Alan and I were out on a photo trek. We had followed the Triple C Railroad from Blacksburg in Cherokee County down to Smyrna in York County. We were now about to make our best discovery of the day and meet “that one guy what knows stuff” about the place we were to visit.
We left South Carolina’s smallest incorporated town, Smyrna, and headed south. Alan had created a Google Map with several targets for the day and we were going to try to hit as many as possible.
The next waypoint was St. John Baptist Church, outside of Sharon, SC. This looked like an older brick building with a newer facade that didn’t quite fit.
The cemetery was on a very steep hill. It seemed a bit impractical, but somehow they made it work.
There were some hand-carved stones, and one individual with a permanent reminder of his unfortunate nickname.
Next to the church was a the former Sharon Elementary School, now serving as a a multi-use community center.
The Western York County Museum is located in the center. Alan said that it was an oddly specific museum, but I still wanted to see it. Sadly, it was only open on Sundays or by appointment.
We entered downtown Sharon and found a place to park. There was a business district consisting of about six storefronts. These were in various states of occupation.
These buildings, along with the bank across the street are part of the Sharon Historic District on the National Register of Historic Places.
Down from the bank was an old industrial building and a HUGE commercial building. We walked in that direction to explore.
The cotton gin/warehouse was impressive. There was a hopper to load trucks, wagons, whatever. Next to that was another old building, and both of these looked like they might have been next to the railroad tracks.
There were several concrete structures next to the gin. These looked like they might have supported large cylindrical tanks.
Alan and I could sort of make out the path of the tracks. A park north of us with a walking path probably followed the old route, and the railroad would have curved past these buildings then continued into what is now a thicket of bamboo.
The large building across the street had a sign identifying it as the Sharon Lawn and Garden Center. Since it looked like it was open for business we decided to head inside for a peek.
What we found was simply stunning, and went far beyond what we expected from a lawn and garden center. Columns supported open galleries on all floors. A grand staircase led up from the main floor then divided left and right at a landing. The first floor had incredibly detailed pressed tin ceiling panels. The interior looked like it had been restored and was lovingly maintained. It was like stepping into a different time and place.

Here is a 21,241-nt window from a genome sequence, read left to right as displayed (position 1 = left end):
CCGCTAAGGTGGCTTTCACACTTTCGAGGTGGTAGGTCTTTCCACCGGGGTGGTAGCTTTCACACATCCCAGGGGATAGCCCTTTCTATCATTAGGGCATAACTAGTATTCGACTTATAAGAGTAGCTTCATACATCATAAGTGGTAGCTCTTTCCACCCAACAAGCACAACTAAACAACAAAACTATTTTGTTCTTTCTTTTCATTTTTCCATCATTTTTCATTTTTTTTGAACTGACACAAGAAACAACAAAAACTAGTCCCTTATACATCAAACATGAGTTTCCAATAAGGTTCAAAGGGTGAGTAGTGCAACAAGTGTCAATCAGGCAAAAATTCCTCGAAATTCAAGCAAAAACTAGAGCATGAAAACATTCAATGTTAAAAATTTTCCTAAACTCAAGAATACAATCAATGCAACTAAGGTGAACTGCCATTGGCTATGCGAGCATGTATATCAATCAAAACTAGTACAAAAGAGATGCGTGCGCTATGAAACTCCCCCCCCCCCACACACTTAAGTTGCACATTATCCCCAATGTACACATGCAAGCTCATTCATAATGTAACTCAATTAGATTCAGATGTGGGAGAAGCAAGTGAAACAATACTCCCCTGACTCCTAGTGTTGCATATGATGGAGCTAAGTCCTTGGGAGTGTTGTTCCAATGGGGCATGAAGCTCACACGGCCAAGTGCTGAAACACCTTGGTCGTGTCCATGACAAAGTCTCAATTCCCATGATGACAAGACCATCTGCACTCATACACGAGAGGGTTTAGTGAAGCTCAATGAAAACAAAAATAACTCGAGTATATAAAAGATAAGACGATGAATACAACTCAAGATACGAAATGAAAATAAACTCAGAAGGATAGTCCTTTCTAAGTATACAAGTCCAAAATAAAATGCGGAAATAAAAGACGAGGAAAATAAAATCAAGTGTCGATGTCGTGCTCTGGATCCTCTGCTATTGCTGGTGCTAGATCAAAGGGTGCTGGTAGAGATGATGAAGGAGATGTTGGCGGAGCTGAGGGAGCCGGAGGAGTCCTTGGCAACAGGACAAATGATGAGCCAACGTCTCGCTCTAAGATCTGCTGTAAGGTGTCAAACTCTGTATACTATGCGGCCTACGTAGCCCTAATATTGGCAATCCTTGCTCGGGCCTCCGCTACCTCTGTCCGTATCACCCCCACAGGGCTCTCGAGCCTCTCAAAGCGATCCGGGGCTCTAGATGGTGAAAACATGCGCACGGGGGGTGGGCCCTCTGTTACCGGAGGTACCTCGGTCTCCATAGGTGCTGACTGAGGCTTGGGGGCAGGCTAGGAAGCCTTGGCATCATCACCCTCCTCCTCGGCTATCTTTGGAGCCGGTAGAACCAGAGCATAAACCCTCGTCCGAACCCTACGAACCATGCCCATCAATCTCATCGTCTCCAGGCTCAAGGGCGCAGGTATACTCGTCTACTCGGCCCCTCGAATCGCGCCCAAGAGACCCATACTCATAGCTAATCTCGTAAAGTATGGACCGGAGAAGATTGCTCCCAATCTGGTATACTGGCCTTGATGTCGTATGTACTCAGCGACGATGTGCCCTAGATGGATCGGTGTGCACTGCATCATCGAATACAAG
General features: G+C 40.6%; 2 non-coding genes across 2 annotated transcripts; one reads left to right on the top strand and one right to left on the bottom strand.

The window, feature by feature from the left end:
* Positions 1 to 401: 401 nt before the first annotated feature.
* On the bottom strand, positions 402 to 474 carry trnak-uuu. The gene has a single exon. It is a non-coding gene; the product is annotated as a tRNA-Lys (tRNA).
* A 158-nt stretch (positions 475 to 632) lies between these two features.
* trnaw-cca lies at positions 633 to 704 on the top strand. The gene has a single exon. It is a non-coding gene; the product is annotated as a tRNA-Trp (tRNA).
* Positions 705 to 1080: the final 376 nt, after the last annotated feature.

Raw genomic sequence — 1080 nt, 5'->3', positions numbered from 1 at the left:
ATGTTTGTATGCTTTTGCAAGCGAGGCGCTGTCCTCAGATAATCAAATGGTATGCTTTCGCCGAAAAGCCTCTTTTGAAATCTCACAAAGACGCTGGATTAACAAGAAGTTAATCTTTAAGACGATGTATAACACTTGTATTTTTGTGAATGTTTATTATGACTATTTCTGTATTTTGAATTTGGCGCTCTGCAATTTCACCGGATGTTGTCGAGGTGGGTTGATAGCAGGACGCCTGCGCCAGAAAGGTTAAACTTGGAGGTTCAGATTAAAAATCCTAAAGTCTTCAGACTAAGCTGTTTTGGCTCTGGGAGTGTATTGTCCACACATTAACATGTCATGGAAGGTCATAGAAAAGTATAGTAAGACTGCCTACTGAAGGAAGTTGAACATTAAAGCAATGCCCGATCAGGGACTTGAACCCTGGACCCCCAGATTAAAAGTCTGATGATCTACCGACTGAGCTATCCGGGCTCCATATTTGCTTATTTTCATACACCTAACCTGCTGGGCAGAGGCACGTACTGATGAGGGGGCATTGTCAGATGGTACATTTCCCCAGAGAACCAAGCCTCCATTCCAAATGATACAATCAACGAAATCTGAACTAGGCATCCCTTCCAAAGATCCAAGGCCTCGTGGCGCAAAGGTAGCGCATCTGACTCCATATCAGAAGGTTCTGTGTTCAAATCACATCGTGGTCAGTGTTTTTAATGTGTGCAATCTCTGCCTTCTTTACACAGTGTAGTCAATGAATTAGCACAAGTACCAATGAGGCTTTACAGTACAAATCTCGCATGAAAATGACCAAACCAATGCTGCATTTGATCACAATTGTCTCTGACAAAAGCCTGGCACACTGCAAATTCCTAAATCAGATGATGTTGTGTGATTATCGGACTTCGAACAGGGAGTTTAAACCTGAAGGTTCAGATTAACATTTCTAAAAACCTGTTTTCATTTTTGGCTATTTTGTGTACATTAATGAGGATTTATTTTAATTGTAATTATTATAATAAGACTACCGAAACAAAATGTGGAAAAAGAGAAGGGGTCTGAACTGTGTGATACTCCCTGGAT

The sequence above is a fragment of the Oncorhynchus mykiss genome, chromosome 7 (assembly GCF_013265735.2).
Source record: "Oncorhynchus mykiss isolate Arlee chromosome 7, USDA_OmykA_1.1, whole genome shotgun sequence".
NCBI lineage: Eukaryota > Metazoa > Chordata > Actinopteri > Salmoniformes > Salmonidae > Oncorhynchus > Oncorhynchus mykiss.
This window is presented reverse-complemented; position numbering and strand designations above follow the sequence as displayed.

The interior was set up for multiple functions. To the right there was a small art gallery with tables and space set up to teach art classes. The left side of the store had most of the retail space for the lawn and garden center, along with a few hardware items.
The grand staircase was open, so we decided to explore upstairs. In addition to providing more views of the interior, the space held antiques and collectibles.
There were some very nice items in their collection. It wasn’t jam-packed like so many other antique malls I’ve visited, but the items had space to be displayed.
In the corner another set of stairs led up to the third floor. Sadly, these were closed off so we couldn’t go up there. An open shaft for an elevator system connected all three floors.
Back downstairs we introduced ourselves to the proprietors, John Carter, Sr., and John Carter, Jr. They graciously answered our questions about the old building.
I’ll get to the early history of the store in a bit, but in the 1960s and early 1970s the building had been a feed and seed store. Chicken coops lined the area now occupied by the art gallery. Ducks were kept on the second floor gallery and chicken wire had been nailed across the staircase to keep them in place. Two huge hogs, named Mike and Ike, were kept in one of the large display cases in the front of the store. I’m sure it was a mess.
The Carters bought the building in 1986 and began restoration, which included hand scrubbing and polishing the tin ceiling with wire brushes and polishing and restoring the wooden floors and railings. The beautiful open galleries do extend to the third floor, but the Carters cover the third floor gallery with a white plastic sheet to help with heating and cooling. Apparently there is a spectacular skylight above the third floor gallery.
John, Jr. had done extensive research on the early history of the store, and has written several articles for the YC (York County) Magazine. His enthusiasm for the place showed as he gave Alan and me a tour of the building.
William Lawrence Hill was an early entrepreneur in Sharon. His endeavors included not only general merchandise, but banking, cotton ginning, and even John Deere and Ford dealerships. According to John, Sr., Hill got “a piece of every dollar that passed through this town.” In 1911 Hill began construction of what the Greenville News would describe in 1913 as “..the largest, best equipped, and most substantial store in South Carolina….”